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Man revives music of the Bana people

Update: August, 21/2016 - 09:00
Traditional instrument: Kaly Trần is the man who is reviving the traditional music of the Bana people. Photo baomoi.com
Viet Nam News

Ding Dong is the new gong in Kon Klor Village of Kom Province. Kaly Tran has almost single handedly revived the Tay Nguyen(Central Highlands) music of the Ba Na
people, and is now spending his time leading a musical troupe of his own. Moc Mien reports.

by Mộc Miên

Kaly Trần has just finished his show late on a hot summer night in the hustle and bustle of HCM City. His forehead is sweating yet his lips smile proudly. Hardly anyone can imagine that this well-built Bana man is so interested in Tây Nguyên (Central Highlands) music and is spending a lot of time leading a musical troupe of his own. We sit quietly side by side in a street café and Trần cannot help expressing his emotions and thoughts: “I had a special family background. I was sent to an orphanage when I was a little child. My love for music grew day by day through the activities and services at the orphanage.”

In his memory, decades ago the BaNa ethnic people led a poor life, yet every household had their own t’rưng and k’long put instruments and gongs. When it came to the harvest or festivals, villagers gathered together, playing instruments and drinking rượu cần (tube wine) until everyone got drunk.

“When I went to high school, I found that no young people played instruments. BaNa families hung the gongs on the wall or even sold them at the market. It was pretty sad.” He said.

In 2015, after his graduation from the Military University of Culture and Arts, Trần decided to return to his home village to teach children to play instruments, and to gather adults to set up a music troupe. In order to be able to afford his dream, Trần had to perform on several pop music stages around HCM City. Whenever he has free time, he takes a bus back to the village.

In the beginning, it was very hard to persuade villagers to join hands with him. Most of them said: “We cannot sing. We are farmers who are just familiar with the fields and the forest. We have no talent for singing.”

It took Trần time and effort to show them that just passion, dedication and patience can help revive BaNa music. He also took charge of leading everyone. After a while, one by one, they came to believe him.

“BaNa people are among the biggest music lovers in Central Highlands. They have an aptitude for music. I have been addicted to music since I was a child. Music and I cannot be separated.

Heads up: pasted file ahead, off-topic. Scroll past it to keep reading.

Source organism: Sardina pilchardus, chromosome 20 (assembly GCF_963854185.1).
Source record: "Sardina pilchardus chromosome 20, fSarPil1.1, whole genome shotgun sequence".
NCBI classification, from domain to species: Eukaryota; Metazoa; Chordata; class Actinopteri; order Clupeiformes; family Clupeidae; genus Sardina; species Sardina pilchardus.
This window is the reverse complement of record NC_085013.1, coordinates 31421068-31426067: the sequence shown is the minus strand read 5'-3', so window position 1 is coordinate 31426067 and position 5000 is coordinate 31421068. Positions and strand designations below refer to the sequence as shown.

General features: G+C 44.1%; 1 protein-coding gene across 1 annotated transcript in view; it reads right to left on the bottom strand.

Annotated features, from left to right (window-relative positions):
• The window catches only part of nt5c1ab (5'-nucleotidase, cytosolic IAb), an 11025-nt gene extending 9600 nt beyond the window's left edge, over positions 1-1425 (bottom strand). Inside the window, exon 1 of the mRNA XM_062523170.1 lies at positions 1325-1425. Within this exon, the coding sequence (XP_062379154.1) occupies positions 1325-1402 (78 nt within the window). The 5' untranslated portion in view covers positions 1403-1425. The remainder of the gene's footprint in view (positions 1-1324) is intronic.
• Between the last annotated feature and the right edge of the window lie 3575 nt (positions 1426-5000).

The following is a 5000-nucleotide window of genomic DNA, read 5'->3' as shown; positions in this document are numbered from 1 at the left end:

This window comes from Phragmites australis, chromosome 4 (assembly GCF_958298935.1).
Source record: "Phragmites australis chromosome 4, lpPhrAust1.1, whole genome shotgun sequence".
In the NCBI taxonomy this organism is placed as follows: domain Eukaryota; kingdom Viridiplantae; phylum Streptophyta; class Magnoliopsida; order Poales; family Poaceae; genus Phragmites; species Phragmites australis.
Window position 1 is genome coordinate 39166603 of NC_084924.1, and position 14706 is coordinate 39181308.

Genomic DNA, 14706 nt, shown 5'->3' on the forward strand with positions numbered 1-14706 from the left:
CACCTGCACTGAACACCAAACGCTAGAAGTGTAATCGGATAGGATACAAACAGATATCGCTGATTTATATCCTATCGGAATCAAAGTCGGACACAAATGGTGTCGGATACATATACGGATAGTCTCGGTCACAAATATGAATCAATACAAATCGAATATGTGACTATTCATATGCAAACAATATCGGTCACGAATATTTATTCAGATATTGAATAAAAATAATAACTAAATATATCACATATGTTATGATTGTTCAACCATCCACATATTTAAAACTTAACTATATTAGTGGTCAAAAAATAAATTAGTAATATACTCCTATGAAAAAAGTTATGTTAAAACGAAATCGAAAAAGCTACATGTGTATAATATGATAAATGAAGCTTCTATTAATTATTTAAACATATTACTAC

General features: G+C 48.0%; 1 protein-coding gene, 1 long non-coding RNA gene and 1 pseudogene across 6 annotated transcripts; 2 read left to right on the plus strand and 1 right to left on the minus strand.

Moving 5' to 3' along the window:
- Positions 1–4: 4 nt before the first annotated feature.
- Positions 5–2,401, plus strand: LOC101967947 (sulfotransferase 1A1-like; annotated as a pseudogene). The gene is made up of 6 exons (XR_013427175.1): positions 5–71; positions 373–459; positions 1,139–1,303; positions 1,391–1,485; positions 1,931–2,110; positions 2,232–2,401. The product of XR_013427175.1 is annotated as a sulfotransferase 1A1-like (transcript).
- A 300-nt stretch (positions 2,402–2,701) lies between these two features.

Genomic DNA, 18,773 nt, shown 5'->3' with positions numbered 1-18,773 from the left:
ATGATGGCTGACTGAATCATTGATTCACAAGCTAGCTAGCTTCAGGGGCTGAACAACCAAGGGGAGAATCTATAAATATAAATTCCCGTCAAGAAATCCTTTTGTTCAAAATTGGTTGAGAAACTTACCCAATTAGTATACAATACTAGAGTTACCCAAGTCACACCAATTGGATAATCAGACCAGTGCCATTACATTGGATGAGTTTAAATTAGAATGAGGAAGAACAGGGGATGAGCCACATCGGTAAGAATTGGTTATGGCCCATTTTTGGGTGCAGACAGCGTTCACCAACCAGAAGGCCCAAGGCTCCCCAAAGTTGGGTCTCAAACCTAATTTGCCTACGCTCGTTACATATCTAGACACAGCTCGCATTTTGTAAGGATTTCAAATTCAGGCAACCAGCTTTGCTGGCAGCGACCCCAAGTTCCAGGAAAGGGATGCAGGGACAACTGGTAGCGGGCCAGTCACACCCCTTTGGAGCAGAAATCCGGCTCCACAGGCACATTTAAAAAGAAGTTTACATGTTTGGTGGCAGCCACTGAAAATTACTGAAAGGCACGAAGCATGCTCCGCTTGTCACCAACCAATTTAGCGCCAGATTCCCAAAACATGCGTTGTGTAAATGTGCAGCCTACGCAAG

Farm at day, sing at night

In the first days after coming back home, Trần could call on the participation of nearly 30 people. Everyone was excited to go to the forest to find lồ ô, bamboo trees which were then carved and dried to make instruments: K’long put, ting ning, bông bỗh, especially t’rưng instruments. Some T’rưng instruments were lifted from the walls to be used.

Thanks to their constant efforts and creation, Trần and his counterparts have managed to make a new gong collection named Ding Dông based on the working principles of the old gongs.

“For ages, Central Highlands people have been using the old gongs made on the pentatonic scale which is very popular in traditional music but not in new music. However, I would like to develop new gongs that can play all kinds of music. In another sense, it will help popularise ethnic musical instruments to foreigners,” Trần said.

The old gong collection has just 12 or 13 gongs. Meanwhile, the new one has 27 gongs. Of these, 16 gongs are to play main rhythms and the other 11 gongs are to support. That is why the new gong collection can create strange and soothing sounds,” Trần shared excitedly.

Trần has developed the musical troupe to about 70 members, or even 100 members if they need to play the new gongs.

“We just want to let people know how wild and free BaNa music can be. If we can make money, it’s good,” he added.

Now, Kon Klor Village in Kon Tum Province is quite famous not only for its traditional and rustic houses, but also for the musical troupe led by Trần.

Notably, most of the troupe members are poor farming villagers. They were convinced by Trần to try, and then they became talented instrument players.

A Rưng, a member of the Kon Klor musical troupe, shared: “I just finished Grade 9 then stayed home to do farming. When Trần called, I was hesitant at first. Then I was curious and excited to join him. Now it has become so familiar to me. I will definitely be sad if I don’t sing once a week.”

Phạm Thị Trung, director of Kon Tum’s Department of Culture, Sports, and Tourism, said that she was so touched when seeing Trần’s troupe playing.

“Trần has developed the troupe based on the wildness and freedom in the souls of the BaNa people.”

That’s why Trần and his troupe are newly discovered assets of the cultural sector. — VNS

Bana tunes: Kaly Trần (holding the drum) is performing in a traditional music show.

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